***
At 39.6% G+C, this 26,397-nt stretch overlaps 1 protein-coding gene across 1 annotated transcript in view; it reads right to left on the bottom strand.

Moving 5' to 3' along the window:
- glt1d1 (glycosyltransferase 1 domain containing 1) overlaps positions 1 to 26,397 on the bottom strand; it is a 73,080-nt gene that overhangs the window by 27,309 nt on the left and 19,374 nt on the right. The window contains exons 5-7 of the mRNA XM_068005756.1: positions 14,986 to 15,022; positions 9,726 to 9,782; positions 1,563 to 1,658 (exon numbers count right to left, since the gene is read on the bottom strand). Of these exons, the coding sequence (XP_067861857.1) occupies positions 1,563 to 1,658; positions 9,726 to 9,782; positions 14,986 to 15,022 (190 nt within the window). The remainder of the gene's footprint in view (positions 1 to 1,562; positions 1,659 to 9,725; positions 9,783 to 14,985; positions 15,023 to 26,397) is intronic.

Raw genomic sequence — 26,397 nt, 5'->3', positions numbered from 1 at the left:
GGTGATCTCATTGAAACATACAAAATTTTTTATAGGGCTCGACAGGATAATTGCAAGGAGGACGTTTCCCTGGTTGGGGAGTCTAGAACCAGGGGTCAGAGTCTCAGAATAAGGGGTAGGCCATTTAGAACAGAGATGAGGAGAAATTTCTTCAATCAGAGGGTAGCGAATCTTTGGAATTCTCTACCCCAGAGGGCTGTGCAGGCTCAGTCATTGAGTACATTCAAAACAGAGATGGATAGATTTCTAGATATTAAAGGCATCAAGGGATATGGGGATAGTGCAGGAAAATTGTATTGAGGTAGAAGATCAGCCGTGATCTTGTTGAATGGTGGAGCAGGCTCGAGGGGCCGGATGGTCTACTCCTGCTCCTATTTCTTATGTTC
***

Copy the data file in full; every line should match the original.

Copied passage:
At 39.6% G+C, this 26,397-nt stretch overlaps 1 protein-coding gene across 1 annotated transcript in view; it reads right to left on the bottom strand.

Moving 5' to 3' along the window:
- glt1d1 (glycosyltransferase 1 domain containing 1) overlaps positions 1 to 26,397 on the bottom strand; it is a 73,080-nt gene that overhangs the window by 27,309 nt on the left and 19,374 nt on the right. The window contains exons 5-7 of the mRNA XM_068005756.1: positions 14,986 to 15,022; positions 9,726 to 9,782; positions 1,563 to 1,658 (exon numbers count right to left, since the gene is read on the bottom strand). Of these exons, the coding sequence (XP_067861857.1) occupies positions 1,563 to 1,658; positions 9,726 to 9,782; positions 14,986 to 15,022 (190 nt within the window). The remainder of the gene's footprint in view (positions 1 to 1,562; positions 1,659 to 9,725; positions 9,783 to 14,985; positions 15,023 to 26,397) is intronic.

Raw genomic sequence — 26,397 nt, 5'->3', positions numbered from 1 at the left:
GGTGATCTCATTGAAACATACAAAATTTTTTATAGGGCTCGACAGGATAATTGCAAGGAGGACGTTTCCCTGGTTGGGGAGTCTAGAACCAGGGGTCAGAGTCTCAGAATAAGGGGTAGGCCATTTAGAACAGAGATGAGGAGAAATTTCTTCAATCAGAGGGTAGCGAATCTTTGGAATTCTCTACCCCAGAGGGCTGTGCAGGCTCAGTCATTGAGTACATTCAAAACAGAGATGGATAGATTTCTAGATATTAAAGGCATCAAGGGATATGGGGATAGTGCAGGAAAATTGTATTGAGGTAGAAGATCAGCCGTGATCTTGTTGAATGGTGGAGCAGGCTCGAGGGGCCGGATGGTCTACTCCTGCTCCTATTTCTTATGTTC